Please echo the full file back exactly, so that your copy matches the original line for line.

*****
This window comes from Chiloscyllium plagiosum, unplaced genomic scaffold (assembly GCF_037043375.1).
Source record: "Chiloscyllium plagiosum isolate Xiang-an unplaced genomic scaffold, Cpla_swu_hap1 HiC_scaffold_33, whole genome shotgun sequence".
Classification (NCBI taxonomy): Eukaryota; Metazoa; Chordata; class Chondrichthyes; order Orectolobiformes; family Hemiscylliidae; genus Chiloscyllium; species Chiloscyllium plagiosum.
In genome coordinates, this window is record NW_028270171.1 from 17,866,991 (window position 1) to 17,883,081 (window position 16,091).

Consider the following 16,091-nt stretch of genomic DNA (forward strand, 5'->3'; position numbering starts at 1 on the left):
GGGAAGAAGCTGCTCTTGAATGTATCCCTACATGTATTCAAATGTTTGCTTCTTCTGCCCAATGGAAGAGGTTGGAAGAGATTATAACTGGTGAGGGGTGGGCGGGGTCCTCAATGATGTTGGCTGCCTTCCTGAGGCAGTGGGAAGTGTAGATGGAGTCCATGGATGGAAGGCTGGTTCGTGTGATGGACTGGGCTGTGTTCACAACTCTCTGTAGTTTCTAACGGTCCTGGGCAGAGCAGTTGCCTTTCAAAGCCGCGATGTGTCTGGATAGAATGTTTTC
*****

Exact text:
This window comes from Chiloscyllium plagiosum, unplaced genomic scaffold (assembly GCF_037043375.1).
Source record: "Chiloscyllium plagiosum isolate Xiang-an unplaced genomic scaffold, Cpla_swu_hap1 HiC_scaffold_33, whole genome shotgun sequence".
Classification (NCBI taxonomy): Eukaryota; Metazoa; Chordata; class Chondrichthyes; order Orectolobiformes; family Hemiscylliidae; genus Chiloscyllium; species Chiloscyllium plagiosum.
In genome coordinates, this window is record NW_028270171.1 from 17,866,991 (window position 1) to 17,883,081 (window position 16,091).

Consider the following 16,091-nt stretch of genomic DNA (forward strand, 5'->3'; position numbering starts at 1 on the left):
GGGAAGAAGCTGCTCTTGAATGTATCCCTACATGTATTCAAATGTTTGCTTCTTCTGCCCAATGGAAGAGGTTGGAAGAGATTATAACTGGTGAGGGGTGGGCGGGGTCCTCAATGATGTTGGCTGCCTTCCTGAGGCAGTGGGAAGTGTAGATGGAGTCCATGGATGGAAGGCTGGTTCGTGTGATGGACTGGGCTGTGTTCACAACTCTCTGTAGTTTCTAACGGTCCTGGGCAGAGCAGTTGCCTTTCAAAGCCGCGATGTGTCTGGATAGAATGTTTTC